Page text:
Friday, April 18, 2014

The Army Couldn't Save the Shopping Center


The Army had a new man on duty, newly in charge of recruiting at the shopping center. He figured he could do it well, having the trust of the entire United States government.

The old man was retiring. He walked with a leg that had a limp in it, which would likely only get worse. The old man limped in after the welcome party and charged the new man with keeping the office safe. Such vows aren't necessary in the military, but the new man vowed it anyway.

Years passed, and recruitment activities were extremely successful, to the point it was ridiculous. The new man recruited just fine, helped by keen macho advertising, various psychological techniques of persuasion, and a bad economy. Every time the new man -- who was aging all the time -- saw his success he'd feel a warm glow. He'd do celebratory things, as we all do, like throwing a dart at the dartboard or polishing an apple. He was the cream of the crop.

Time continued to pass, until the shopping center was showing its age, wear and tear. Plus, demographics took their toll, the bad economy he depended on cutting both ways. Shoppers took their meager dollars elsewhere, Walmart. Stores closed, traffic slowed. Rentals hit rock bottom and the shopping center management had no choice but to throw up their hands and throw in the towel.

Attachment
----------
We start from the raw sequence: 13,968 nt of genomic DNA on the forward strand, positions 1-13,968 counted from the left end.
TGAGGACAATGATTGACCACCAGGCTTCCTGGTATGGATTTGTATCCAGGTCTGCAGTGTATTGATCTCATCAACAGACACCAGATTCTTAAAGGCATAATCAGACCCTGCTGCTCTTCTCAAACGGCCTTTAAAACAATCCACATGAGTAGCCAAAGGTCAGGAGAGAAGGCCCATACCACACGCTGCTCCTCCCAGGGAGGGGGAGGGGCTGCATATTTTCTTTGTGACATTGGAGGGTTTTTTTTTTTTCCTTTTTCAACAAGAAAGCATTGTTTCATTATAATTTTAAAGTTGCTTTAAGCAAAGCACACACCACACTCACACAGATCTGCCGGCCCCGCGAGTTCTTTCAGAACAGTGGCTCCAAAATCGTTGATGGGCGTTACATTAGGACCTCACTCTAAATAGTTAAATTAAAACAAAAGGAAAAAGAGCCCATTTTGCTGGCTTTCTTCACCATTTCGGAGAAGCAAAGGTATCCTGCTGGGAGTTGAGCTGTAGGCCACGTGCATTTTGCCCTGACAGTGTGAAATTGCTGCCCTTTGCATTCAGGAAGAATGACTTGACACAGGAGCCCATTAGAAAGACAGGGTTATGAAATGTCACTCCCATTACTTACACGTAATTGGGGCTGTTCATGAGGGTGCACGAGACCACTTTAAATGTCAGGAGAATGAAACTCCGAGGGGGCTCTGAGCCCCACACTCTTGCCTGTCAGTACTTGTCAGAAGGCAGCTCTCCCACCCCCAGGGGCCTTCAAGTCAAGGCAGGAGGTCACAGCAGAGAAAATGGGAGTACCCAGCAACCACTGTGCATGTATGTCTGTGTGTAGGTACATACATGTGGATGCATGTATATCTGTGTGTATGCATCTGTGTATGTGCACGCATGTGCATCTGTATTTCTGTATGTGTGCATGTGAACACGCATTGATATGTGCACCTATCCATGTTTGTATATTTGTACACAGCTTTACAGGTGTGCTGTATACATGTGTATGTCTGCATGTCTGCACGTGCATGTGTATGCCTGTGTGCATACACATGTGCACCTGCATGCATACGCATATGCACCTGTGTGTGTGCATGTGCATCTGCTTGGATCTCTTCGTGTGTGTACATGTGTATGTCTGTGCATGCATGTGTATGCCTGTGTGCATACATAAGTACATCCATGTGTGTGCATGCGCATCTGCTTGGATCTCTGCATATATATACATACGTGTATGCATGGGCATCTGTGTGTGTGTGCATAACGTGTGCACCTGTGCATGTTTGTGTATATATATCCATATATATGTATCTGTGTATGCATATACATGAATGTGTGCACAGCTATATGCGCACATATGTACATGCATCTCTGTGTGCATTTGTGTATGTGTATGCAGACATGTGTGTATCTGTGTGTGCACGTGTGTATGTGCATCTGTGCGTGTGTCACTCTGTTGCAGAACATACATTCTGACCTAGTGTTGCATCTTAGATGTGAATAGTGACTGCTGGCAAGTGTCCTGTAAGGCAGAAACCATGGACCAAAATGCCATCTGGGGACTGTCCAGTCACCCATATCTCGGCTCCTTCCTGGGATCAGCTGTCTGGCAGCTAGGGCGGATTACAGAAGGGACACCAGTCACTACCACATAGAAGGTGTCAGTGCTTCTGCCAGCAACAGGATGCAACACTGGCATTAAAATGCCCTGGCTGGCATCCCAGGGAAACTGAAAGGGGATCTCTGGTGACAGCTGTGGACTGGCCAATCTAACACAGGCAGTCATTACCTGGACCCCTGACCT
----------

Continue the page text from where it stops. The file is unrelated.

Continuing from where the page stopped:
But until the bitter end, the Army office was open. The officer was faithful, still hoping to make a go of it, even making deals with dope-heads in the vacant parking lot. "If we give them something to knock 'em out, we can shanghai them and they won't wake up till they find themselves in basic." That was a great idea, but there was still the matter of the shopping center's sad owners tearing their hair out. The place had to close.

The officer, of course, had no choice then but to order the flag lowered and vacate the post. A couple days later and the place was rubble. The officer stood looking at it. When who should show up but the old man, his limp totally gone as now he was in a wheelchair. The two met, and immediately the younger man was overcome with terrific shame as the old man surveyed the area. Who, without so much as a handshake, rolled away, tears in his eyes, shaking his head.

The new man got the message. He had been charged with only one thing, to guard that shopping center at all costs ... a charge he had neglected and failed at. His 30-year career -- try to take this in -- which normally would've been considered stellar, was ... What would you call it? ... Botched, ruined, total crap ...

The new man, now the old man, put his hand to his heart: "A few weeks and I'll be in a new office. Then soon afterward I'll retire and a new man will take my place. The first thing I must do is have him make a similar vow."

*There was an Army office in a shopping center that was eventually torn down.

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